Canada’s New Age?

Canada’s New Age?

Senators, run-around

Last week the Canadian Senate voted to suspend Sens. Patrick Brazeau, Pamela Wallin and Mike Duffy, as they are under investigation for claiming wrongful expenses and/or abusing housing allowances.  This is only the second time in Canadian history that a Senator has been suspended, but this time it’s threefold.

Frankly, they got what they deserved.

And is it just me, or is one of the most annoying things about this whole scandal – apart from the alleged abuse of the public purse – a whiny Pamela Wallin.   Boo-hoo, I’m telling you they’re not treating me fairly.  I was confused by the paper work… you were a reporter once.  You and Mike Duffy; and you’re trying to get the sympathy of Canadians by crying ignorance?  News flash!  You two – of all people – should have known better.  A part of your previous lives was calling out the same type of nonsense you’re alleged to have pulled.

Whatever happened to suck it up and do the right thing?

Now that I live in the U.S., it’s not often I get asked about Canadian politics  – nobody asks me about Toronto’s Mayor Rob Ford, but that’s because it’s already plastered (no pun intended…) around the world.  But this past spring I was surprisingly asked about the expenses scandal in the Canadian Senate.  It was something to the effect of, “What’s up with that Duffy guy?”  But even so, that passing question lent greater magnitude to the problem.  People outside of Canada were taking notice.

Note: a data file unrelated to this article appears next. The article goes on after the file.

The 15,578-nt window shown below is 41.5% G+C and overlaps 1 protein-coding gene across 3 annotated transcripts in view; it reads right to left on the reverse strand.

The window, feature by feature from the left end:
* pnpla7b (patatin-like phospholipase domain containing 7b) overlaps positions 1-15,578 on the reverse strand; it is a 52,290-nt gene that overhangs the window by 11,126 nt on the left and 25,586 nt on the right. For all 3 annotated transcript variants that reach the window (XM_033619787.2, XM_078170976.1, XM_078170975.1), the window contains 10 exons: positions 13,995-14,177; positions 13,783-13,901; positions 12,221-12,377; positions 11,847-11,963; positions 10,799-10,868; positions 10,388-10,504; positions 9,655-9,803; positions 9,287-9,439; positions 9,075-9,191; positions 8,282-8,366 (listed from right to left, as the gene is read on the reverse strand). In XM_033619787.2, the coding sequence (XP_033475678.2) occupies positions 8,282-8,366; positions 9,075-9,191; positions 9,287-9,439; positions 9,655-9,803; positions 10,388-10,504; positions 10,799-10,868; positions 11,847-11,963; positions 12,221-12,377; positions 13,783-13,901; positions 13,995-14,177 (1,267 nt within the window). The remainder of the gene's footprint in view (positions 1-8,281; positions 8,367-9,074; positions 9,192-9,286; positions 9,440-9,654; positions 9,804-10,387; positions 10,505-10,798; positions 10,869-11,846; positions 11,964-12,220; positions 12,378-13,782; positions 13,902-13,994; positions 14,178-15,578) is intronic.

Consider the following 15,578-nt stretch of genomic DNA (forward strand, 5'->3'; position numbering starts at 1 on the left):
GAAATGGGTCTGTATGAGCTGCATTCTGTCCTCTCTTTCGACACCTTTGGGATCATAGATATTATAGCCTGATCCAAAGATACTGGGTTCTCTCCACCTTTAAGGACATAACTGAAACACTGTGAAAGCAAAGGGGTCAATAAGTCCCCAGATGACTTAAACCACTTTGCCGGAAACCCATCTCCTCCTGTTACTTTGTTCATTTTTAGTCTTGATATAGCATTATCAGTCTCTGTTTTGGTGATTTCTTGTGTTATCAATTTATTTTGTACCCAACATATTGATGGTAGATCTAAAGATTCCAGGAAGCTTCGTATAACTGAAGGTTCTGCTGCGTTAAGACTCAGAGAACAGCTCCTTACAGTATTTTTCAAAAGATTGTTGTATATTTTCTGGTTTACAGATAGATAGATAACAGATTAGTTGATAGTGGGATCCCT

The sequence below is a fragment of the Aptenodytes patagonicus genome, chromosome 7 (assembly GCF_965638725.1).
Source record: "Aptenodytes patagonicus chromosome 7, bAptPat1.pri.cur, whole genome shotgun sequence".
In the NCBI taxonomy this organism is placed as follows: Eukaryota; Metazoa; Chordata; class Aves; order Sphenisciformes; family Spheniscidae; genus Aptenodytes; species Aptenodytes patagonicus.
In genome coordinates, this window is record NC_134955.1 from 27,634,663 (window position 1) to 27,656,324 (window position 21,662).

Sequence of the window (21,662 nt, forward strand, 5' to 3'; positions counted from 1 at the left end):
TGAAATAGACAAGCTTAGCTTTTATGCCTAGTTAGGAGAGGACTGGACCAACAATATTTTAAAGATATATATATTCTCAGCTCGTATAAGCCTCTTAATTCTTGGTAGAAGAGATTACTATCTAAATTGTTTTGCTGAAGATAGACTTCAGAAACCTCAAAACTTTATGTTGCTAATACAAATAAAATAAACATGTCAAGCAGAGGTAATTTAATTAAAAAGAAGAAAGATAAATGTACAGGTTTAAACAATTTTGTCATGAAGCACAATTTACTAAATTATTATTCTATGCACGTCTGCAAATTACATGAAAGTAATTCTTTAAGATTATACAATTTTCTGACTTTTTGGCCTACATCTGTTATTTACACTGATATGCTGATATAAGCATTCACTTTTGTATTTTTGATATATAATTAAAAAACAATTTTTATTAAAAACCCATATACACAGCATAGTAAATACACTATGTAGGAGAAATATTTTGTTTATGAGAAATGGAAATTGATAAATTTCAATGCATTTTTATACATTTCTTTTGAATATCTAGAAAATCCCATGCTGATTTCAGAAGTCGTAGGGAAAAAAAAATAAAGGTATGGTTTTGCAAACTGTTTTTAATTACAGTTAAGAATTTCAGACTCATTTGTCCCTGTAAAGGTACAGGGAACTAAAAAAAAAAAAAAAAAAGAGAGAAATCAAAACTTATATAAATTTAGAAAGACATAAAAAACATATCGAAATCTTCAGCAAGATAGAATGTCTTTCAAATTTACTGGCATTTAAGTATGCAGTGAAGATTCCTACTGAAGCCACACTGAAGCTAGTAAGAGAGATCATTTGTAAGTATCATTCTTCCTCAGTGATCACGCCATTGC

And since the scandal broke, I’m often asked, “Doesn’t Canada have a mechanism for getting rid of these jokers?  Don’t you have impeachment laws?” …and so on.  And I find myself continually saying that – according to some cursory glances – in theory we do, but Canada has never really had to deal with these issues before, at least not in this way.

And really, isn’t that at the heart of it?

The hard reality is that we Canadians need to face the fact that when it comes to punishing political abuse, these theoretical possibilities that exist can no longer remain theoretical.  We are coming to a point where, moving forward, we’re going to need these mechanisms in some known working order.

Pamela Wallin may say that this is a “sad day for democracy” because she’s been suspended; but, she really has no idea just how sad a day it is.

On the one hand, having clear rules and guidelines to manage political scandals just makes sense.  But on the other, it should be painfully sad that – as a nation – we’ve come to this: having to anticipate the worst in our politicians/people.

Perhaps it’s been a long time coming, but in my view, that’s a long-held Canadian ideal now shattered.

Erin Drushel

3 comments

  1. FrancesMC says:

    The biggest scandal is that the PM appointed these guys. Do you suppose that he really believed that Duffy and Wallin lived in the provinces they were supposed to represent? Not ***** likely. On the other hand, PM’s have been appointing party bagmen to the senate since forever so I guess he thought it wouldn’t matter to send 2 more.

  2. Treebeard says: